Certainly, Islamic-fascism is a major problem, but it doesn’t justify our continuous involvement in war in the Mideast and elsewhere, as favored by the Deep State. 

It’s also promoting more strategic responses to our next major international problem, the ever-aggressive Chinese state.  However, despite Chinese theft of intellectual property and similar aggressions, a trade war and tariffs are not the answer.  They diminish overall human wellbeing here and in China.

Cultural problems?

Participation trophies, trigger warnings, safe spaces, etc. get more attention than they deserve.  But they are the tip of the spear, reflecting a softening of society, a cult celebrating victim status, corrosive identity politics, and a deep sense of entitlement.  These, coupled with government over-reach in social and political matters, are leading to an inversion of fundamental historic values and rights such as freedom of speech and religion, due process and the presumption of innocence, and Second Amendment self-defense.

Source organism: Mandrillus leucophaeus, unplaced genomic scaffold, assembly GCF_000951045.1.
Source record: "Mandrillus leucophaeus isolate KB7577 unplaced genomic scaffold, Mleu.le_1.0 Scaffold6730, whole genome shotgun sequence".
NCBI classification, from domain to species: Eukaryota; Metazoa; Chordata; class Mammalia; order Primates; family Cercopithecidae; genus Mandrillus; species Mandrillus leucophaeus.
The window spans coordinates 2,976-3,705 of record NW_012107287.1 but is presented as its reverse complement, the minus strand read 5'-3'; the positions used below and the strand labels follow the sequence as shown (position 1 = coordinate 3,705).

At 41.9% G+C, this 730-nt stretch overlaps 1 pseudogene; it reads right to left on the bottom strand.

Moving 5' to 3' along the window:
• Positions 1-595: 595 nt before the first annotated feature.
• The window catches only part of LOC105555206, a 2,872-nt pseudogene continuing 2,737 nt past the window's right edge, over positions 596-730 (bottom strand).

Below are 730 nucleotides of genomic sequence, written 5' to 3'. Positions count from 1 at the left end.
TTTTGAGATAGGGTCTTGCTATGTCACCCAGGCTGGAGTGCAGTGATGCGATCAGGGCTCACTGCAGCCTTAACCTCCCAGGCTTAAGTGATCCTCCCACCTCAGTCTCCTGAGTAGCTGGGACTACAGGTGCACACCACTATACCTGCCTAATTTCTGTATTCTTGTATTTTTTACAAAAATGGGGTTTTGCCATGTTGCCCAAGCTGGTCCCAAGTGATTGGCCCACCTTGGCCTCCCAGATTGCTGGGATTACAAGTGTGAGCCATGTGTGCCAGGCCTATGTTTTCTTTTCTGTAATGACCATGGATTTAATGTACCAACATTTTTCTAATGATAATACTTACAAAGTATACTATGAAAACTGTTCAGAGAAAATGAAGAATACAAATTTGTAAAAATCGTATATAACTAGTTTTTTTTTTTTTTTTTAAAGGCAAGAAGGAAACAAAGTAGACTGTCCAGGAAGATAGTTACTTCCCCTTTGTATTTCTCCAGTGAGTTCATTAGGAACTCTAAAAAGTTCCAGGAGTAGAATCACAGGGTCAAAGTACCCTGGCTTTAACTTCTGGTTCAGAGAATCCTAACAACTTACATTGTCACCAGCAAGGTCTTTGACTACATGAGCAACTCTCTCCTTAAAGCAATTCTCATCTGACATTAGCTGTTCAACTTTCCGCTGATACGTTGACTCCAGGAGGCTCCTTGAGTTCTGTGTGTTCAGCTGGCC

What to do?

First, live a good life as a spouse, parent, friend, neighbor and citizen.  Second, stay politically active to leave all our children and heirs a better legacy and life.  For their sake, don’t give up.

 

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Ron Knecht is a contributing editor to the Penny Press - the conservative weekly "voice of Nevada." You can subscribe at www.pennypressnv.com. This is an edited version of his column which has been reprinted with permission. 

 

Published in Opinion
Wednesday, 09 October 2019 20:20